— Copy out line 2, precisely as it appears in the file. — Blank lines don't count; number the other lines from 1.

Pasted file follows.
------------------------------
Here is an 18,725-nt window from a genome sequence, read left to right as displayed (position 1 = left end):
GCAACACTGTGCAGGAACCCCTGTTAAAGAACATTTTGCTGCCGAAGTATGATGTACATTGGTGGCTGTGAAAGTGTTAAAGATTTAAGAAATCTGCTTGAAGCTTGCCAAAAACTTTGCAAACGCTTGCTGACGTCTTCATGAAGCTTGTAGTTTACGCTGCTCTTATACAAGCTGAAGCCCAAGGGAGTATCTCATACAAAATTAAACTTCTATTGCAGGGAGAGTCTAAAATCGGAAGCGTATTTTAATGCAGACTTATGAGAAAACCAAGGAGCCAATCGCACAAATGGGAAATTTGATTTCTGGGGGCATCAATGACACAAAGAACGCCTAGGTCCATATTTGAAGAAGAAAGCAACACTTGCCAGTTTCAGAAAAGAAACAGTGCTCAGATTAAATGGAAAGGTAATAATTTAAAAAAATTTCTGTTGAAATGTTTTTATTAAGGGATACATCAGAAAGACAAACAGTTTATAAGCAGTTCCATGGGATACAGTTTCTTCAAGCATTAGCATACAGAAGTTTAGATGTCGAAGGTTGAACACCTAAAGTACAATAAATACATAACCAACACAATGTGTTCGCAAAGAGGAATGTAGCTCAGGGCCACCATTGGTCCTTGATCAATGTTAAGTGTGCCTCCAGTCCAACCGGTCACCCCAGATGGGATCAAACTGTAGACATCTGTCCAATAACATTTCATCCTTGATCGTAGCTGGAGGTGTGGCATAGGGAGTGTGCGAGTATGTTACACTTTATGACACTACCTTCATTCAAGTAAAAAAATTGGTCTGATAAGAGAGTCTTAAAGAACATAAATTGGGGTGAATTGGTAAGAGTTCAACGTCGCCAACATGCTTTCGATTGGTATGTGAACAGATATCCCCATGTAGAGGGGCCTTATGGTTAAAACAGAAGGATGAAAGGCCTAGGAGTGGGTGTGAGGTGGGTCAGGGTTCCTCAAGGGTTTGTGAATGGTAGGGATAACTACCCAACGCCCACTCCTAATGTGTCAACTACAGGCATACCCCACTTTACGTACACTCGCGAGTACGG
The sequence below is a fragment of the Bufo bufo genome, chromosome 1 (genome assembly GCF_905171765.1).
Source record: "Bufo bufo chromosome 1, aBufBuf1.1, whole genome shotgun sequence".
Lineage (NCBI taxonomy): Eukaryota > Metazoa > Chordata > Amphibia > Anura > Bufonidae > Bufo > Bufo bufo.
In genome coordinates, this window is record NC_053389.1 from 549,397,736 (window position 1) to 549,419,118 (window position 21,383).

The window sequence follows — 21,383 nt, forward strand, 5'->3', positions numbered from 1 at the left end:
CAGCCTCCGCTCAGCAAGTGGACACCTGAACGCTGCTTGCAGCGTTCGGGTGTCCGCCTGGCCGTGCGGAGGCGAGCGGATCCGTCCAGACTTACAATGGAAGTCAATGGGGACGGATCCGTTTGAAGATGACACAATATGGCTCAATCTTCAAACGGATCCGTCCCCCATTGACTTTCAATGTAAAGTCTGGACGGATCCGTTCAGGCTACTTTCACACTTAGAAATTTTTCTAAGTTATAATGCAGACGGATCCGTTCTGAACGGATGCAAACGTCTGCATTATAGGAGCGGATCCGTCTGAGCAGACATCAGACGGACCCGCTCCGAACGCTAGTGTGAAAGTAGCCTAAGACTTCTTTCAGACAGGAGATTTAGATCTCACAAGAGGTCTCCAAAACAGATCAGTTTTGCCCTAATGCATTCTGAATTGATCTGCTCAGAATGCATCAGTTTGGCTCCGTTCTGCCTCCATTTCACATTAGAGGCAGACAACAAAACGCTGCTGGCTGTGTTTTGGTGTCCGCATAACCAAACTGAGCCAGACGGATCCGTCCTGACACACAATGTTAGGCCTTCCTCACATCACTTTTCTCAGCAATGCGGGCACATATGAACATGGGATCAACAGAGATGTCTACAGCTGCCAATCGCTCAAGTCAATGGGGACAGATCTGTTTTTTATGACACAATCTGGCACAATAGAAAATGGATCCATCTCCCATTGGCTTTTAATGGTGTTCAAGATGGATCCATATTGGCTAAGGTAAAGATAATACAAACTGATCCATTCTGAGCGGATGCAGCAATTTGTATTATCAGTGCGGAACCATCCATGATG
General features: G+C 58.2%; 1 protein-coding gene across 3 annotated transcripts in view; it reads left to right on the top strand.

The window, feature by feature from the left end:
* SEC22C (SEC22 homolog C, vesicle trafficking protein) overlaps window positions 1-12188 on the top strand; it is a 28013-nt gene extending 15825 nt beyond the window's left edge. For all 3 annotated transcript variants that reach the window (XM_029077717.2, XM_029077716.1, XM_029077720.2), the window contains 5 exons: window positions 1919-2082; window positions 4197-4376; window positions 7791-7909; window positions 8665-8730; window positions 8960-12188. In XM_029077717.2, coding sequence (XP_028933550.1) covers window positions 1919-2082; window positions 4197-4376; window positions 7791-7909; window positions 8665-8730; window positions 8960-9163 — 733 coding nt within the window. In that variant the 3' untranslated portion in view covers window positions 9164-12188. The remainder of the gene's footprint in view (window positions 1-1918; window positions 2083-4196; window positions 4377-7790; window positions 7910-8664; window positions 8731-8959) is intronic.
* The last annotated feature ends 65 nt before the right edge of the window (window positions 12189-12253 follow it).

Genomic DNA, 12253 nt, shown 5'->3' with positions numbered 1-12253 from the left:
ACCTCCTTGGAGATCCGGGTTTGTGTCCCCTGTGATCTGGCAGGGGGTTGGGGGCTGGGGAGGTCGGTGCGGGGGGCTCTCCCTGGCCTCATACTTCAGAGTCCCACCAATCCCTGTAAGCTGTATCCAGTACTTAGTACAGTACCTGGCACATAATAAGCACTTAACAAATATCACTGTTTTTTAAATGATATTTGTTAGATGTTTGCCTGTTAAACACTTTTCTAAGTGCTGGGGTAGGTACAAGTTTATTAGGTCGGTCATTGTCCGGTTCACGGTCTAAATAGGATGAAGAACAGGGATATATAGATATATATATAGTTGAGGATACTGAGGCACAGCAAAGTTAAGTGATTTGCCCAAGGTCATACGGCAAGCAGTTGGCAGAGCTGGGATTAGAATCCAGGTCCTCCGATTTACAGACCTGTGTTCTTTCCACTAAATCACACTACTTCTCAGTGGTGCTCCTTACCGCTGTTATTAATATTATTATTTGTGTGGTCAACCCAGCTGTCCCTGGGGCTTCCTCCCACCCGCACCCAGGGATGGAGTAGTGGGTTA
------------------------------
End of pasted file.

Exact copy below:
GCAACACTGTGCAGGAACCCCTGTTAAAGAACATTTTGCTGCCGAAGTATGATGTACATTGGTGGCTGTGAAAGTGTTAAAGATTTAAGAAATCTGCTTGAAGCTTGCCAAAAACTTTGCAAACGCTTGCTGACGTCTTCATGAAGCTTGTAGTTTACGCTGCTCTTATACAAGCTGAAGCCCAAGGGAGTATCTCATACAAAATTAAACTTCTATTGCAGGGAGAGTCTAAAATCGGAAGCGTATTTTAATGCAGACTTATGAGAAAACCAAGGAGCCAATCGCACAAATGGGAAATTTGATTTCTGGGGGCATCAATGACACAAAGAACGCCTAGGTCCATATTTGAAGAAGAAAGCAACACTTGCCAGTTTCAGAAAAGAAACAGTGCTCAGATTAAATGGAAAGGTAATAATTTAAAAAAATTTCTGTTGAAATGTTTTTATTAAGGGATACATCAGAAAGACAAACAGTTTATAAGCAGTTCCATGGGATACAGTTTCTTCAAGCATTAGCATACAGAAGTTTAGATGTCGAAGGTTGAACACCTAAAGTACAATAAATACATAACCAACACAATGTGTTCGCAAAGAGGAATGTAGCTCAGGGCCACCATTGGTCCTTGATCAATGTTAAGTGTGCCTCCAGTCCAACCGGTCACCCCAGATGGGATCAAACTGTAGACATCTGTCCAATAACATTTCATCCTTGATCGTAGCTGGAGGTGTGGCATAGGGAGTGTGCGAGTATGTTACACTTTATGACACTACCTTCATTCAAGTAAAAAAATTGGTCTGATAAGAGAGTCTTAAAGAACATAAATTGGGGTGAATTGGTAAGAGTTCAACGTCGCCAACATGCTTTCGATTGGTATGTGAACAGATATCCCCATGTAGAGGGGCCTTATGGTTAAAACAGAAGGATGAAAGGCCTAGGAGTGGGTGTGAGGTGGGTCAGGGTTCCTCAAGGGTTTGTGAATGGTAGGGATAACTACCCAACGCCCACTCCTAATGTGTCAACTACAGGCATACCCCACTTTACGTACACTCGCGAGTACGG